Generating Board and GM Efficiency through Monitoring

Medford Food Co-op
Medford, OR

Year founded: 2011
Member investment: $100
Number of members: 3,200
Number of employees: 35
Retail square footage: 4,300 + 700 off-site café

When Anne Carter came to Medford Food Co-op in Medford, Oregon, the startup co-op had been open for two years and was still establishing its operations and governance. Their internal situation was mirrored in the community-at-large. Medford was once a logging town, and the current 225,000 inhabitants were transitioning their economy to tourism and business services. That new dynamic, and a focus on health and sustainability, also led to the creation of the food co-op.

Carter had prior experience working in a mining town with a similar changing economy (Natural Harvest in Virginia, Minn.) as well as with establishing good governance at her former co-op. She thought her experiences might help the board navigate the transition. “I appreciated the structure Policy Governance ™ offered and talked about it with the board. They were very interested and went with it. That was an important factor in our success, they were interested in a system that had a well-defined role for the board.”

Because the co-op was a startup and didn’t have many systems in place, the board and Carter worked very hard that first year to get policies and monitoring reports established. “We all knew the business was still being established, and people were understanding. There was a ton of reporting that first year. But it gave everyone a better grasp of the work that needed to be done and how to prioritize it.” Once the systems were in place, things worked a lot smoother after that.

“Now that it’s well-established, it has set the process for the board’s work. When the board brings new people on, they are introduced to the process and how it functions.” Carter sees that benefiting not just the board, but her own work too. “It’s easier for them to see the role of the board with monitoring reports. Now that it’s ingrained communication, there is the ability to focus on other areas, too.”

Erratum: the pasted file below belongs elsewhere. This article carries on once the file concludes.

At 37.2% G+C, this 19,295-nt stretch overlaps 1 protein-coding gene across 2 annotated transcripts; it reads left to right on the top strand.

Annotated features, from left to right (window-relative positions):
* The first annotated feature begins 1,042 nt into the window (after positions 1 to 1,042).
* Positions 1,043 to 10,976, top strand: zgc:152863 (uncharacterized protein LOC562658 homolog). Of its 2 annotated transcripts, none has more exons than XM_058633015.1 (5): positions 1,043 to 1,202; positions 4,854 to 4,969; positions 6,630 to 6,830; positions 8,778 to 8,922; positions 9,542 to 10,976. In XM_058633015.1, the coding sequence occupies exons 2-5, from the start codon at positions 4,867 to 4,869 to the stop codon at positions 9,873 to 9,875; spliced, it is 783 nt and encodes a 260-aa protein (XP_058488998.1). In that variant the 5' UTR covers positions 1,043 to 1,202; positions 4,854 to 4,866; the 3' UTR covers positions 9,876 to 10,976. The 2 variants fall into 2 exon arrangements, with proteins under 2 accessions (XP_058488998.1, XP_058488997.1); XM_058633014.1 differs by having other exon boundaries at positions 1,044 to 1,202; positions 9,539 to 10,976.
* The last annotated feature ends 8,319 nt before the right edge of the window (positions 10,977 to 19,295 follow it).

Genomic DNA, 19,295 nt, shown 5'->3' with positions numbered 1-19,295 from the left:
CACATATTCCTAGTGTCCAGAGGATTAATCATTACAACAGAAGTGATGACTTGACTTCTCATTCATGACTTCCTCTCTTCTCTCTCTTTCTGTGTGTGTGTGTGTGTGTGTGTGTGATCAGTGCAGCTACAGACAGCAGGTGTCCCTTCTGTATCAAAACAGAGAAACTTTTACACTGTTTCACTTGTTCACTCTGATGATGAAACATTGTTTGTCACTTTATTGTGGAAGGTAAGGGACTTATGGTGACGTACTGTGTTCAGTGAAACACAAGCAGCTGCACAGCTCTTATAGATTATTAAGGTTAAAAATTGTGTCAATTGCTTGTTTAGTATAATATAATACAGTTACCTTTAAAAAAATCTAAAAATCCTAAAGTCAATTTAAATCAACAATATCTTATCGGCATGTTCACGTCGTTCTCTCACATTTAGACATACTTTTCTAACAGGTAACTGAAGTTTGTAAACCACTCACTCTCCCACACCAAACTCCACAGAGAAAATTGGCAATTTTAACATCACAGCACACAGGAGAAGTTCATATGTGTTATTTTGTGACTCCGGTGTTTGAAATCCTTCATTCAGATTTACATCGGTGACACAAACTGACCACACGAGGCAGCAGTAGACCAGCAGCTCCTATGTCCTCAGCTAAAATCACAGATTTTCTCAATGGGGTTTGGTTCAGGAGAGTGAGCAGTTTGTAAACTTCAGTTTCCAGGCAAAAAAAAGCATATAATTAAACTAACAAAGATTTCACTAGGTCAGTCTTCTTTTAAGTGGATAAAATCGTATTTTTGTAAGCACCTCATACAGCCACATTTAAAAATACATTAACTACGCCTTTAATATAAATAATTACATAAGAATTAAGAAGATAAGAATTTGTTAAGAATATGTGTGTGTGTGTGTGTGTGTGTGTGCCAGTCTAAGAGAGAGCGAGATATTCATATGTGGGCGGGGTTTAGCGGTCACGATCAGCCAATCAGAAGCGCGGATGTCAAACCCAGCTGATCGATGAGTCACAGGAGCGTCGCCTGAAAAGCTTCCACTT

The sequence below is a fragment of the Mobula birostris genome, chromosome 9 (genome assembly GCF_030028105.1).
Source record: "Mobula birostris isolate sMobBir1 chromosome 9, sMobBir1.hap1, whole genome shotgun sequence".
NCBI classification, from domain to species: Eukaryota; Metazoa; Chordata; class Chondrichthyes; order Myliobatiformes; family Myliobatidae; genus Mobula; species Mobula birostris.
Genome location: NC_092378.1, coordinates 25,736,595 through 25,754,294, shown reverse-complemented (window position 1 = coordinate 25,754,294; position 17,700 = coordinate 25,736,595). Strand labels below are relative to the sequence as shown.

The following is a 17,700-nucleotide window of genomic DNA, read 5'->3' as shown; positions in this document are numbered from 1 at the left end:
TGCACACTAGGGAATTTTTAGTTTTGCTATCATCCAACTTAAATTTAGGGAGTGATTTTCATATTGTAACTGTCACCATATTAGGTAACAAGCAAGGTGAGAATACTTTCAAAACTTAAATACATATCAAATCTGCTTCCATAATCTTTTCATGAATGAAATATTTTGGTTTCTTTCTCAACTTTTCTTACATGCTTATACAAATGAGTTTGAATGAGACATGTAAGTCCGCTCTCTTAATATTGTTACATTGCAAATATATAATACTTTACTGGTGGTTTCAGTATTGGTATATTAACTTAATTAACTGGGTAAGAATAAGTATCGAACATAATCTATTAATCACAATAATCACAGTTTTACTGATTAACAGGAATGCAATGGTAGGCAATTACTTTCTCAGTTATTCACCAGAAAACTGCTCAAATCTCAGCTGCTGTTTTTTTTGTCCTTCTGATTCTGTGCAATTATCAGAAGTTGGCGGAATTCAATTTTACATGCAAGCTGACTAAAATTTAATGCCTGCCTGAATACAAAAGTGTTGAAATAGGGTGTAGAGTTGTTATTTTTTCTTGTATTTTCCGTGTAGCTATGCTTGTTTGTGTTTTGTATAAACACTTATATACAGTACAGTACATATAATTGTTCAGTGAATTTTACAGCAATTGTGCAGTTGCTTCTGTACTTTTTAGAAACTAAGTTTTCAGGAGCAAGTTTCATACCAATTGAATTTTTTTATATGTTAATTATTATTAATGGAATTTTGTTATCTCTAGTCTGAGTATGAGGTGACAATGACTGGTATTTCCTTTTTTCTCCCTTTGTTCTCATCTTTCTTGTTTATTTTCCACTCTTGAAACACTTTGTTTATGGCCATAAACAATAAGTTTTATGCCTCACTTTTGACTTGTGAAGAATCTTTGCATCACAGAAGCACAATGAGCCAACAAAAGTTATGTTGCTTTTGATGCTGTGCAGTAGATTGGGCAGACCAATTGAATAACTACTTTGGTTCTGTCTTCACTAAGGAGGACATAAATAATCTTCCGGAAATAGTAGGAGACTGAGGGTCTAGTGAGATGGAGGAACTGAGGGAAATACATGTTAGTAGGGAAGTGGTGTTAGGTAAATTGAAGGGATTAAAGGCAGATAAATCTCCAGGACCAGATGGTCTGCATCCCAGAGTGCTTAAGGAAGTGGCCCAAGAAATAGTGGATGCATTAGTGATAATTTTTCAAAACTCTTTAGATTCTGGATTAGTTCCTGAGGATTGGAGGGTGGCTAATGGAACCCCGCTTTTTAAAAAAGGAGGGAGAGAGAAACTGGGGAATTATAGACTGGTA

Although the co-op is under 10 years old, they are already poised to expand, and Carter finds that having an established board process is allowing them to build their own internal capacity to address it. “A benefit of our process is that the board can feel confident that they can fulfill their fiduciary role and take on a bigger project.”

Carter also gives kudos to her board president for maintaining this atmosphere of trust. Kellie Hill is the co-op’s current board president and she had been involved as a board member since before it opened. Hill said, “Policy Governance ™ really helped the board-GM relationship. Things were different before policy governance, the general manager didn’t know what the board wanted or needed, and it made everyone uncomfortable.”

Hill also said the board had trouble staying on track as well. “We used to have long and frequent meetings, now we don’t have to. There’s been a shift in the board presidency in terms of managing the board’s time. With monitoring reports, we get that accountability we were searching for.” She said one major benefit to that is a “no surprises” communication approach. “We know what will happen at the meeting and it gives the general manager time to prepare.”

“One of the greatest things we ever did was hire Todd Wallace from CDS Consulting Co-op. Todd is instrumental in our success. We have a partner with so much experience. He made it exponentially easier to do things.” Hill said. “Now we put it in the budget to train board members and we go to all the consulting co-op events.”

Both Carter and Hill invest time in their relationship by holding regular meetings with each other. Hill said taking the time to do this has resulted in board conversations that are more strategic, and the importance of that can’t be overstated. As they consider an expansion or potential relocation, they wanted to be sure that they stayed focused on their goals. Carter said, “It’s very time-consuming running a co-op and keeping it successful, there’s a lot of competition out there and it’s not a job for everyone—board or management. That’s why our relationship and communication needs to stay strong.”

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